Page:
Halloween can be the spookiest night of the year, especially for our pets, but keeping them safe doesn’t have to be scary. Take these simple steps to keep your pet happy and healthy during spooky season.
Hide the candy bowl
The candy bowl is for trick-or-treaters, not Scruffy or Fluffy. Several popular Halloween treats are toxic to pets. Chocolate in all forms—especially dark or baking chocolate—can be very dangerous for cats and dogs, and sugar-free candies containing the sugar substitute xylitol can cause serious problems in pets. If you suspect your pet has ingested something toxic, please call your veterinarian or the Pet Poison Helpline® at 800-213-6680 immediately*. If you have a policy with Pets Plus Us, this call is free as part of our Blue Ribbon Benefits*. Please log on to your portal account for the no-charge members only phone number.
Carve out some time for pet-proofing
While a carved jack-o-lantern certainly is festive, pets can easily knock over a lit pumpkin and start a fire. Curious kittens are especially at risk of getting burned or singed by candle flame. Popular Halloween plants such as pumpkins and decorative corn are considered relatively nontoxic, but can produce stomach discomfort in pets who nibble on them.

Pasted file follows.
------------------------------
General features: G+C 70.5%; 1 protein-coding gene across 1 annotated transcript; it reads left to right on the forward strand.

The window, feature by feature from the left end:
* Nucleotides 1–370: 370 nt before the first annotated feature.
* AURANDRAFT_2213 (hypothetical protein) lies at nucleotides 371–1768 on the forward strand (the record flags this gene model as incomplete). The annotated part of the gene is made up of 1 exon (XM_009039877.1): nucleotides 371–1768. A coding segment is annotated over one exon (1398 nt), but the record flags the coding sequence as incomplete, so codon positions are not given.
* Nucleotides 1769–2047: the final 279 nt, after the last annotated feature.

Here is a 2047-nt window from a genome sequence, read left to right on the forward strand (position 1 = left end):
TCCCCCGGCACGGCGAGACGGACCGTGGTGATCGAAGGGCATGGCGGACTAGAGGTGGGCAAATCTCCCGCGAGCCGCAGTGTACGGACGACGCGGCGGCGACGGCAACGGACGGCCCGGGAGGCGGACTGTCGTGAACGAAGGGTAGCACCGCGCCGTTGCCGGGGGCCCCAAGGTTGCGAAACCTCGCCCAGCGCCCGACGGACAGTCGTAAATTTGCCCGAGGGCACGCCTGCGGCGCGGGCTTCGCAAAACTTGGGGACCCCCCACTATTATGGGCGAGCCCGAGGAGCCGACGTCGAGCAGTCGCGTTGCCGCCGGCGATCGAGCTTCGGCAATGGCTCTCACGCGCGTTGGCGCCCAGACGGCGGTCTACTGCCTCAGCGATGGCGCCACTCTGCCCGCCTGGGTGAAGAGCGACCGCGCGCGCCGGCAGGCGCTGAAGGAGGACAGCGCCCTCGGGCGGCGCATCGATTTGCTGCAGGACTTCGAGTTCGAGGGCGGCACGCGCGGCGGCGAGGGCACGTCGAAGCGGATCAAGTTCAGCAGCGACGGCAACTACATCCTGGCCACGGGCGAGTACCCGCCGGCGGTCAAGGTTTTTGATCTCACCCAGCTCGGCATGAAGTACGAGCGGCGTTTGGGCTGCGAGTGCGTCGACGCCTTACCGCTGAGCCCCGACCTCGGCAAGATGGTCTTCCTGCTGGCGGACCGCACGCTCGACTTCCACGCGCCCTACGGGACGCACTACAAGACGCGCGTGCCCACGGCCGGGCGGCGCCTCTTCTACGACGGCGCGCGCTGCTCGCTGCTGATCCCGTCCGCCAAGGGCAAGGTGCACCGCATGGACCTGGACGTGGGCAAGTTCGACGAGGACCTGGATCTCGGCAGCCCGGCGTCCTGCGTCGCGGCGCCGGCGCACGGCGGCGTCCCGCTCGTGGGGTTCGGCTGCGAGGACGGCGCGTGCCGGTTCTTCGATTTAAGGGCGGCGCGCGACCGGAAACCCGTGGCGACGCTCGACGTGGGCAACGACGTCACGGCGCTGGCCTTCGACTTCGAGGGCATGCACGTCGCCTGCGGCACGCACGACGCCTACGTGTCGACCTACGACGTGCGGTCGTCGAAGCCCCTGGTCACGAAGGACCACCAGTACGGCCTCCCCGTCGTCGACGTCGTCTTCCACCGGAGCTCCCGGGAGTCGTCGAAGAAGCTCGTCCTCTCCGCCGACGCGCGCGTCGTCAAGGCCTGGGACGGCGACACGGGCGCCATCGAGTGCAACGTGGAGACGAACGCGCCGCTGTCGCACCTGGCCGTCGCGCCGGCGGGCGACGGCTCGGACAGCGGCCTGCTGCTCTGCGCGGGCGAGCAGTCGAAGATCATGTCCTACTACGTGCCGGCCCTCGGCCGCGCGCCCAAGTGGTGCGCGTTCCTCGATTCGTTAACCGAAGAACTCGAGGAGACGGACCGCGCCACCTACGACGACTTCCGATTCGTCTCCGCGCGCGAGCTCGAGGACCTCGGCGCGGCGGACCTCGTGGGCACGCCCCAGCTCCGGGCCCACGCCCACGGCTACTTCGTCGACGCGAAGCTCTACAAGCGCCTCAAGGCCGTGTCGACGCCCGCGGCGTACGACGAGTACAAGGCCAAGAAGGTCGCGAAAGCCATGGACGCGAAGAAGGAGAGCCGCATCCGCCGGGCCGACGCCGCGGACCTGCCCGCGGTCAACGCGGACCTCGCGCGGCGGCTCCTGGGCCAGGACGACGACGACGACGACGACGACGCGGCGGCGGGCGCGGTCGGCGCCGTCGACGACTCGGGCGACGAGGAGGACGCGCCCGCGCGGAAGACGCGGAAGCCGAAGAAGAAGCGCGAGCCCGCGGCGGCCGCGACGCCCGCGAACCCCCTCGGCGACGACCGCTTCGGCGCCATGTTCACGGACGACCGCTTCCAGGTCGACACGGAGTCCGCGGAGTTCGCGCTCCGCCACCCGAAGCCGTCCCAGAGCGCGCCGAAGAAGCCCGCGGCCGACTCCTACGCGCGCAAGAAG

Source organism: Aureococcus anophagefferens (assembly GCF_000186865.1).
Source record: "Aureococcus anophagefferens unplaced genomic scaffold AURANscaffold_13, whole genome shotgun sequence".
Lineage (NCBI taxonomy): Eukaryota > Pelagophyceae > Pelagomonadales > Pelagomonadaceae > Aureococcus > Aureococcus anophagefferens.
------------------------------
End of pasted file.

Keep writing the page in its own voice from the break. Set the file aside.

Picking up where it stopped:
The trick with costumes
For some pets, wearing a costume may cause undue stress. We recommend you don’t put your dog or cat in a costume unless you know they love it. If you do dress up your pet for Halloween, make sure the costume does not limit their movement, sight or ability to breathe, bark or meow. Check the costume carefully for small, dangling or easily chewed-off pieces that could present a choking hazard. Ill-fitting outfits can get twisted on external objects or your pet, leading to injury.
Be sure to have your pet try on the costume before the big night. If they seem distressed or show abnormal behaviour, consider letting your pet wear their “birthday suit” or don a festive bandana instead.
Too cute to spook
Halloween brings a flurry of activity with visitors arriving at the door and too many strangers especially in costumes can often be scary and stressful for pets. All but the most social dogs and cats should be kept in a separate room away from the front door during peak trick-or-treating hours. While opening the door for guests, be sure that your dog or cat doesn’t dart outside. And always make sure your pet is wearing proper identification—if for any reason he or she does escape, a collar with ID tags and/or a microchip can be a lifesaver for a lost pet.